- 2. Set up process to pay first and ongoing payments(easy to pay with bank routing #)
- 3. Amend CHS policy to add 'sponsorship'
- 4. Plan for customer service of insurance including assistance with tax reconciliation in 2015
- 5. Share experience with other tribes
- Model Tribal Premium Sponsorship Program
- In the first year, 2014, most tribes will set eligibility for CHS-eligibles only, not all 'active users,' not all tribal members.
- Set limit at 300% of FPL (see below for reasons why).
- Buy Bronze plan only for Tribal Members-- they will have no cost share if under 300% & since benefits are the same for all metallic levels you don't need to 'upgrade' to buy lower cost sharing-that comes with tribal membership.
- Buy Silver plans for non-enrolled descendents who are CHS -eligibles and under 250% of FPL they will have reductions in cost sharing (not exempt).
- No cost sharing includes no deductible, no point of service copays and you do not pay a % of bill from hospitals or specialists. Insurance plans pay 100% to these providers and the HHS Secretary is liable for the value of the exemption.
• 5 reasons to set upper limit for sponsorship at 300% of FPL in the first year of sponsorship.
- 1. There is no cost sharing for enrolled AIANs at this level of income, no deductible, no copays and no cost sharing (% of bill to pay).
- 2. At 300% and above the 'subsidy' or tax credit is much less than at lower levels-for older folks the tax credit, when transferred to a bronze plan make insurance free or extremely low cots.
- 3. The benefit of sponsorship is far more than the cost at this level. Likely return on investment is 1.75 to 1 to over 2 to 1 at 300% and 4 to 1 at the 200% of federal poverty level.
- 4. Minimize chance of full tax reconcilation that is assessed when income exceeds 400% FPL.
- 5. Many states set upper limit for children on Medicaid or CHIP at 300% of FPL (always more than 138%)
- A Tribal Premium Sponsorship Program may be the best Medicaid Outreach Program: Why?
- It is "new," it generates interest in more tribal and community members, and it aligns with non-Indian marketing and media coverage.
- A well-designed Tribal premium sponsorship program will result in signing up far more Medicaid enrollees (15 to 1 for most tribes) than actual 'sponsored' enrollees with Marketplace insurance.
- As community members are screened for coverage eligibility; far more will find they are eligible for Medicaid.
- Medicaid is "Golden" Why?
- Broadest Definition of Indian
- Encounter Rate for Tribal IHS programs
- Less complexity and contracting uncertainty compared to Qualified Health Plans.
- Medicaid Administrative Claiming available for Medicaid, but not for Qualified Health Plan enrollment
- QHPs are never retroactive, but Medicaid is to first of month automatically (and in some cases 90 days).
Powerpoints 2012-214 from Port Gamble S'Klallam
Newsletter Articles Oct 1, 2011, ....................... and 1 year later October 2012 ............................ and 2 years later Oct 1, 2013
85% of uninsured between 139% and 400% of poverty are under 300% of poverty.
- Timeline for Port Gamble S'Klallam
- May 25, 2013 Premium Sponsorship Program approved by Port Gamble S'Klallam Tribal Council
- November 7, 2013 program enrollment began.
- Goal (estimated number eligible with goal of 100% 'take up'): 175 Medicaid, 50 Qualified Health Plans.
- May 13, 2014 update: 275 Medicaid (about 175 newly insured); 23 assisted with QHP enrollment 19 sponsored (most PGST tribal members) and assisted others purchase a QHP (not CHS eligible).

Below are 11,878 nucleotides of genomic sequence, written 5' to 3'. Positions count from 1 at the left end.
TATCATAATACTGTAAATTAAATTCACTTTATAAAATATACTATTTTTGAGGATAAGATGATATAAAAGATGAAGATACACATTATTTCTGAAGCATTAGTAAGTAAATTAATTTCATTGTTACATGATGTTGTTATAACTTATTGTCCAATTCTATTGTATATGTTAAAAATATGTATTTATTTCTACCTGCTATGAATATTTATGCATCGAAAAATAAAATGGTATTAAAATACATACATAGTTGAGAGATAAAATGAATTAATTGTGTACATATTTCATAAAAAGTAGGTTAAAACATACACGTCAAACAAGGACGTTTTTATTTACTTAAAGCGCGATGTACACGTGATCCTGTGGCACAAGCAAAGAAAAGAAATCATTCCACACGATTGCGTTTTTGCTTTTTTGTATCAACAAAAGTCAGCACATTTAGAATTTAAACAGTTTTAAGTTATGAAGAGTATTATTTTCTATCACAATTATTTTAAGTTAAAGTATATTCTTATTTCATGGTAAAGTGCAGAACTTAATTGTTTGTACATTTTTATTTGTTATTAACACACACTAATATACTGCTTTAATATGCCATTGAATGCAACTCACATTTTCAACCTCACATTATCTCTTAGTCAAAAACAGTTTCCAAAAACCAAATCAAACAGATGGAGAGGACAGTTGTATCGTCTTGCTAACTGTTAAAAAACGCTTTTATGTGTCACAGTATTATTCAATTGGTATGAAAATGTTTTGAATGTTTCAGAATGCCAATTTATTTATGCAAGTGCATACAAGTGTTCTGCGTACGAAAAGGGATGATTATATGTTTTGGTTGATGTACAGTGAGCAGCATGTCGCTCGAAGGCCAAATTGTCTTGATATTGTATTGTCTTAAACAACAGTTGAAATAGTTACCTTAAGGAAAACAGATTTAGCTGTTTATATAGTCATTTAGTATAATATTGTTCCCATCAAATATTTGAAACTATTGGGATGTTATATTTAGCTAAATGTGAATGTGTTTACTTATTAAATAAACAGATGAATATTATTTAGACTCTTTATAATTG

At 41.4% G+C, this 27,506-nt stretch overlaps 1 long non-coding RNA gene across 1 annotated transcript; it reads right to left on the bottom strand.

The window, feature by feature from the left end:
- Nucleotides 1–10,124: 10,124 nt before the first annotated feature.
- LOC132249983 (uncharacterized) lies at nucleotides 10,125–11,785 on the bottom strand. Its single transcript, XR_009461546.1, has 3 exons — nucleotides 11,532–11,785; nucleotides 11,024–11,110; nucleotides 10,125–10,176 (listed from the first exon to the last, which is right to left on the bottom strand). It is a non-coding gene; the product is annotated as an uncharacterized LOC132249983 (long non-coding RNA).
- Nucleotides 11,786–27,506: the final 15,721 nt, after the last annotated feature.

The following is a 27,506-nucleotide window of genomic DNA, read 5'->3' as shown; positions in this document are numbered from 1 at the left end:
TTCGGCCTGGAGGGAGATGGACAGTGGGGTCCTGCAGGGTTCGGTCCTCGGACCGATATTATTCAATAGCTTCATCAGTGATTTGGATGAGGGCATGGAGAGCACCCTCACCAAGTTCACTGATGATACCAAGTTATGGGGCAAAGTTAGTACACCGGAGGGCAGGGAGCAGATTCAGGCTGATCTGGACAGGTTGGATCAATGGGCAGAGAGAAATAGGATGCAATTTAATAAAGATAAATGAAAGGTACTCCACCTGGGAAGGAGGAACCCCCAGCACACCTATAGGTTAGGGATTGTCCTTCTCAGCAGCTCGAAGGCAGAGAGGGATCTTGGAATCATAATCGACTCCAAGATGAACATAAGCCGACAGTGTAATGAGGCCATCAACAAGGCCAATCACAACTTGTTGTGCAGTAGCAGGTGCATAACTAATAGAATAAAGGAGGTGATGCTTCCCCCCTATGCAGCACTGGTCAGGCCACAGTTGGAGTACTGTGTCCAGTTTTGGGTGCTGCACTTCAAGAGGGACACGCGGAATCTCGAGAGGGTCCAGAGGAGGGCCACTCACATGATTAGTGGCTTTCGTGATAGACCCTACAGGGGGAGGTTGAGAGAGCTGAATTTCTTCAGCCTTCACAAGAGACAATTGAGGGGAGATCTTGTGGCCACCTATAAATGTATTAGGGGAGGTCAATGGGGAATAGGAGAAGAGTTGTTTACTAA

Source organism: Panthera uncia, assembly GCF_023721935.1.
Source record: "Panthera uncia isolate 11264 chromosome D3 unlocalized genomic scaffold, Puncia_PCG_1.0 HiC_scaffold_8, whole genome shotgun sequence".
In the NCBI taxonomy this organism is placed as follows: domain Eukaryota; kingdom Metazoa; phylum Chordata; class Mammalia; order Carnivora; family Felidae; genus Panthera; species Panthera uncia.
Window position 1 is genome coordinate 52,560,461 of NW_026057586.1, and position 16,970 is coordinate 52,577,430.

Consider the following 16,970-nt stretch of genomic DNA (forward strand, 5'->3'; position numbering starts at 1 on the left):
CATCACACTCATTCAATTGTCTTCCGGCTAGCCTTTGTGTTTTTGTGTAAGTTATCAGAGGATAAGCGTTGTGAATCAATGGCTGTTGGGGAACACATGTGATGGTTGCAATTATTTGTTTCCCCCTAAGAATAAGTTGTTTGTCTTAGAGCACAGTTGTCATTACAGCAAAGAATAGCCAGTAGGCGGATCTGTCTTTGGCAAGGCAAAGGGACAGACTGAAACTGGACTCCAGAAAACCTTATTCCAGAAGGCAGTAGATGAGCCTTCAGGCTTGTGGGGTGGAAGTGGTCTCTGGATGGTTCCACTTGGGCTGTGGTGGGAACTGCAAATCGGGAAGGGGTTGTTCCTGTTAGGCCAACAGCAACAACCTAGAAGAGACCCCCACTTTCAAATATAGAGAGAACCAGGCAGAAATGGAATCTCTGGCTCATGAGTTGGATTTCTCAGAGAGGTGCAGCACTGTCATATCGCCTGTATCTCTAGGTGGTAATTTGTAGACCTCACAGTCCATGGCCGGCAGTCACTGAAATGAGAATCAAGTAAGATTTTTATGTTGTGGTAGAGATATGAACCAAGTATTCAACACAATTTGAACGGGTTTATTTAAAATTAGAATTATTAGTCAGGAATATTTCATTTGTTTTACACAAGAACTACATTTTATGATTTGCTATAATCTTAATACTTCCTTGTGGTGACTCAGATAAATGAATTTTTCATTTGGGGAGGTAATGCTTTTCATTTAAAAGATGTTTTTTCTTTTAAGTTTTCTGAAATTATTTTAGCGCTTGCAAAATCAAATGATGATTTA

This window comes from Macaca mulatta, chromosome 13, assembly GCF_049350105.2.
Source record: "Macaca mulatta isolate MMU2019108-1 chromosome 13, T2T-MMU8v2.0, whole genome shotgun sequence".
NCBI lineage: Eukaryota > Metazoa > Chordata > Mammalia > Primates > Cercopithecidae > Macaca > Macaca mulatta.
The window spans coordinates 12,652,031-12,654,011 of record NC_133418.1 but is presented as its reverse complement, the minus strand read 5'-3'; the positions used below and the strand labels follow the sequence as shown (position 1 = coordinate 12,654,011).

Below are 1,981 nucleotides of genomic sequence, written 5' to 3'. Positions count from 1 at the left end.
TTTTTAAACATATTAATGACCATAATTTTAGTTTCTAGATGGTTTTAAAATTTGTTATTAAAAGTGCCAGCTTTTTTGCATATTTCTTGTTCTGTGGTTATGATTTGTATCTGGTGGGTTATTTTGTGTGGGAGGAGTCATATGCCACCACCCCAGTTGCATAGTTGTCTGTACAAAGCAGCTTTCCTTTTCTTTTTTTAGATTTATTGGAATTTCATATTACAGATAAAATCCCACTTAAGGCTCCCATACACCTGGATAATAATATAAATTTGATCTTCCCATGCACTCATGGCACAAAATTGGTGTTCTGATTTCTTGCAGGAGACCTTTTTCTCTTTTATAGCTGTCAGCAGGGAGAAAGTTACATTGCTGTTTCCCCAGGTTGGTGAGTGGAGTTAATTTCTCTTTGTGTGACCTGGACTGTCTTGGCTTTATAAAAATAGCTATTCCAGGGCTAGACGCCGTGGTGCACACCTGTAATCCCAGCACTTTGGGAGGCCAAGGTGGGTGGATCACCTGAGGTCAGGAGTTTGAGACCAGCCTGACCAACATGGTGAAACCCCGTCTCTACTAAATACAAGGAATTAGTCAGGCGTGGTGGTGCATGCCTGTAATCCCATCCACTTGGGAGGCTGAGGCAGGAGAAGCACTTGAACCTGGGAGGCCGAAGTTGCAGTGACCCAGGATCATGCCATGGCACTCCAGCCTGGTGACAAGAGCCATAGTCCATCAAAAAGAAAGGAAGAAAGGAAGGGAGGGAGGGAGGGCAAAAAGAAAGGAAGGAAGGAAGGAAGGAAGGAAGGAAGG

- Average annual premium increased from $500 to $1200 in 2015 with little change in covered population.
- Have we reached all uninsured? No, 100 likely still uninsured, but still eligible for CHS-now with more dollars for more services.
- Based on 2015 experience make these changes to default entries:
- Change percent PRC from 75 to 35 (for most tribes)
- Change average premium to $1,300(or your own experience)
- 2015 average premium has increased to $1,300 annually for Port Gamble S'Klallam.
- Why is Marketplace Enrollment, as expected, failing (less than 15% of eligibles enrolled) AIANs?
- Health Care is a treaty right and for the federal government a trust responsibility and Tribal members should not have to pay for health insurance.
- Where is it succeeding? Where tribes guarantee there is no cost to patient.
- It is not complicated: Sponsorship & Outreach can overcome the complexity (and principled opposition to paying) that stops many AIANs from accessing health insurance at an extremely low cost(often with no cost sharing).
Sponsorship NPAIHB October 22 2014
- Sponsored patients are encouraged to continue their care with their Indian Health Program
- There will be no cost sharing (including enrolled tribal members and descendents) if they follow their CHS/PRC guidelines.
- # 1 question asked is: I have insurance, can my spouse get tax credits? The answer is, NO.
- The spouse of an employee 'offered' insurance is typically not eligible for tax credit in the exchange-
- They can purchase insurance in the exchange, but no tax credit is available until Congress fixes the "family glitch" ignores affordability of family coverage.
- # 2 question asked is: I know someone who is worried they will have to pay a penalty; should they worry?
- Answer 1- AIANs do not have to pay a penalty and only a few need to do more than check a box on their IRS 1040A.
- Answer 2 - they don't need to worry if they have Medicaid, Medicare, or Private/Employer insurance (80% of our patients and 70% of most tribes patients)
- Answer 3- only those uninsured who are required to file taxes have potential penalty, but it's easy to get exemption using tax prep software. Friends don't let friends do their own taxes.
- 2014 1st yr sponsorship-n=23.
- 2015 estimate $28,000 in premiums for 23 enrollees, about $1,300 per person per year.
- In 2014 Health Plans paid more than $18,000 for care of insured including over $11,000 to Port Gamble S'Klallam Health.
See others on tribal sponsorship success at www.tribalselfgovernance.org